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Not the best time for marijuana bill

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A move to allow the regulated use of marijuana as medicine became the center of discussion in the House of Representatives last week when House bill 6517 came up on the House floor after the bill’s approval by the House Committee on Health.

It ran into fierce opposition led by Buhay party-list Rep. Lito Atienza, senior deputy minority leader, who said there is today no research finding supporting the claim that marijuana is medicine. The proponents of the bill had claimed that marijuana or cannabis resin, extracts, and tinctures are useful in treating or alleviating debilitating ailments such as epilepsy, post-traumatic stress disorder, rheumatoid arthritis, and damage to spinal cord tissue. But it appears these are mere testimonials, Congressman Atienza said. There are yet no solid and thorough research and medical studies and findings.

In the United States, medical marijuana is legal in 26 states, but not in the federal US government itself. The US Drug Enforcement Administration says it has a high potential for abuse and no legitimate therapeutic value. It has side effects which, it said, can interfere with attention judgment and balance.

In a position paper, the University of the Philippines-Manila opposed the legalization of medical cannabis or marijuana, saying it poses a “serious threat to public health.” The Comprehensive Drugs Act, RA 9165, now in effect in the country, says resins, extracts, and tinctures of cannabis are considered dangerous drugs in the Philippines.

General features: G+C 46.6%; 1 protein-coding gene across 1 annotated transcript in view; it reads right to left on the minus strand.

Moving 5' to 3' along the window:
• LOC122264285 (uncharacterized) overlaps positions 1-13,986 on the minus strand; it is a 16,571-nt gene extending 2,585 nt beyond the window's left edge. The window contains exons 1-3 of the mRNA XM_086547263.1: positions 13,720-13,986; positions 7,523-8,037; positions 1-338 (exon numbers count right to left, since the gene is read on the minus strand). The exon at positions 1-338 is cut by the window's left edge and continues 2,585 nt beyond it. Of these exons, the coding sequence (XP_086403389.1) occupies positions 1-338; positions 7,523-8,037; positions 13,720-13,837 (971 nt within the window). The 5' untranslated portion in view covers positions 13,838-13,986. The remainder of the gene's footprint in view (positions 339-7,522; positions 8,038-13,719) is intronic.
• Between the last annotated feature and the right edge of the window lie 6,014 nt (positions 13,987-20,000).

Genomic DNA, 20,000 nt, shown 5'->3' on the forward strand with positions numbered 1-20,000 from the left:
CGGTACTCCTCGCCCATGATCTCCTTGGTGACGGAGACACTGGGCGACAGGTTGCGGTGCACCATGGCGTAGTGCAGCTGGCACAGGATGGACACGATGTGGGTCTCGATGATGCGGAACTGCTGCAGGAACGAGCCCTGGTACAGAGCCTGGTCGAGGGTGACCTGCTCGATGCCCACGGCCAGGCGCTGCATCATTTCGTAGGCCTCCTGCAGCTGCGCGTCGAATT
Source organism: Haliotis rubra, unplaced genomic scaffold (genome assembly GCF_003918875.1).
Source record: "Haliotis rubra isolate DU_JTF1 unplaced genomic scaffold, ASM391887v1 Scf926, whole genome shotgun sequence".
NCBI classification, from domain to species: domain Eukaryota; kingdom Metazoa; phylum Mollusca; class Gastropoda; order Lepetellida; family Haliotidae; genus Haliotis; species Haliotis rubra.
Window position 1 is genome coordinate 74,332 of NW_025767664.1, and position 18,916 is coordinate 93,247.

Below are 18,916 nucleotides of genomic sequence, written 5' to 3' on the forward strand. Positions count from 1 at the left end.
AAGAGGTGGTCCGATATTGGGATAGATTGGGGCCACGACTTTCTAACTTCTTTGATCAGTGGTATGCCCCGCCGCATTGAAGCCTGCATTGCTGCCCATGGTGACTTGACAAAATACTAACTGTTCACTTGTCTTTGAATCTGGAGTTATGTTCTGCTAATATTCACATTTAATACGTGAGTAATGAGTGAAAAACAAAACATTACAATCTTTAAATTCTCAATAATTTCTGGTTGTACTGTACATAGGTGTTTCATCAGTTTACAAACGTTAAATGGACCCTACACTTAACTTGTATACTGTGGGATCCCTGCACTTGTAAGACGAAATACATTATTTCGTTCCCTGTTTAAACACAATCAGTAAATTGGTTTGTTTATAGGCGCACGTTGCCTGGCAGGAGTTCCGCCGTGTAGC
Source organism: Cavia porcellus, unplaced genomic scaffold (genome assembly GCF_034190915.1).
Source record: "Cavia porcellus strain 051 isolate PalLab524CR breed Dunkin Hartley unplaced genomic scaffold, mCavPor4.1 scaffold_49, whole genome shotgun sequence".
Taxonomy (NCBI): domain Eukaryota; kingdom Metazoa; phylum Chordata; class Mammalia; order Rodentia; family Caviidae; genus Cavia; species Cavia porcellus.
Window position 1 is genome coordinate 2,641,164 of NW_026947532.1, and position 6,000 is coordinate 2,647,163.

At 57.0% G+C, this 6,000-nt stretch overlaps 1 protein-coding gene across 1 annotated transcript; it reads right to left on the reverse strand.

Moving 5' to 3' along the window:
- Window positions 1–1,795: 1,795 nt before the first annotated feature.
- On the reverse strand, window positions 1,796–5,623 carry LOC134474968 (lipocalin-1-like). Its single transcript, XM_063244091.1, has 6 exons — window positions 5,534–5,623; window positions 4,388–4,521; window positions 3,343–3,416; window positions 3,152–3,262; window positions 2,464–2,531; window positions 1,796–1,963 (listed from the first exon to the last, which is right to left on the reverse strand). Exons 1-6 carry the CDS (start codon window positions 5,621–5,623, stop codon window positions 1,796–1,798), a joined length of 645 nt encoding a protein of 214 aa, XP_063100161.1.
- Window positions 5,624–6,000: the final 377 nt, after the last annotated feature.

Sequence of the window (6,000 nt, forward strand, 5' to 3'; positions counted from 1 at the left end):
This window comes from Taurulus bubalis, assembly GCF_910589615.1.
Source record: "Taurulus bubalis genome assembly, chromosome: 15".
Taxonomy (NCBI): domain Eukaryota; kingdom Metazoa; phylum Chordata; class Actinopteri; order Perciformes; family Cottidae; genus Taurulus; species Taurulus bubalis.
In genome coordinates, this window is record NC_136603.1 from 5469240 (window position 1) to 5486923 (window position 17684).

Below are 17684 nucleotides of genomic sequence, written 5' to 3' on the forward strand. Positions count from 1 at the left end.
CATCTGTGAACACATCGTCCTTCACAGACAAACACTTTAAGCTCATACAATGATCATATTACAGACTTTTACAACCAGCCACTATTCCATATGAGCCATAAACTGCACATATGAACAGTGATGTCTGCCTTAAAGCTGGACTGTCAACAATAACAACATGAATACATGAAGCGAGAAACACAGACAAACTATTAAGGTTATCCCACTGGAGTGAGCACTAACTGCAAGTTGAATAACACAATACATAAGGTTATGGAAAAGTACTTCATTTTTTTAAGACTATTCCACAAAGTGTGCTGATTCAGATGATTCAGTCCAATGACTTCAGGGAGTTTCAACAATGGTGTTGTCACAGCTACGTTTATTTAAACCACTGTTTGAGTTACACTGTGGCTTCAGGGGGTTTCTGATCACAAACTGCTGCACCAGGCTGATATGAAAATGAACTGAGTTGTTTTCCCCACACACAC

The Philippines today is engaged in an all-out anti-drugs campaign to carry out the provisions of RA 9165. Addiction to shabu or methamphetamine has been the principal target of the campaign so far, but the Philippine Drug Enforcement Agency has also reported arrests and seizures involving other drugs such as cocaine, ecstasy, and marijuana.

We are in the midst of an all-out drug campaign and this might not be the best time to ease up on one of the prohibited drugs which is extracted from marijuana plants secretly cultivated in many parts of the country. It might be best to wait for further research on the medicinal values of marijuana in the US and other countries before we take the big step of allowing its use in our country.

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Comments (2)

  • Avatar

    Happy Folger

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    ” It might be best to wait for further research on the medicinal values of marijuana”

    Translation: I don’t like the research results so I will pretend they do not exist.”

    There have been hundreds of studies into the medical efficacy of marijuana; including dozens of peer-reviewed clinical trials, since the 1960s.
    A five-minute web search would have revealed the proven efficacy of marijuana for palliative care, glaucoma, epilepsy, colitis, and others.
    There are marijuana-based medications on the market now including sativex and marinol.
    The article cites the outdated 1970 US law that classifies marijuana as a dangerous drug, but doesn’t mention that survey after survey reveals most Americans disagree with that classification, or that a number of US states, including the most populous, California, have even decriminalized marijuana for recreational use.
    You can keep killing people who use marijuana but you are not going to stop the organized crime behind marijuana until it is legalized, regulated, and taxed.
    Do you want to be more like California or continue to be backwards?

    Reply

  • Avatar

    donkeyslobber

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    what’s the point of trying to discussing matters sensibly in a nation that allows the people in the cartoon to be executed by their government?

    Reply

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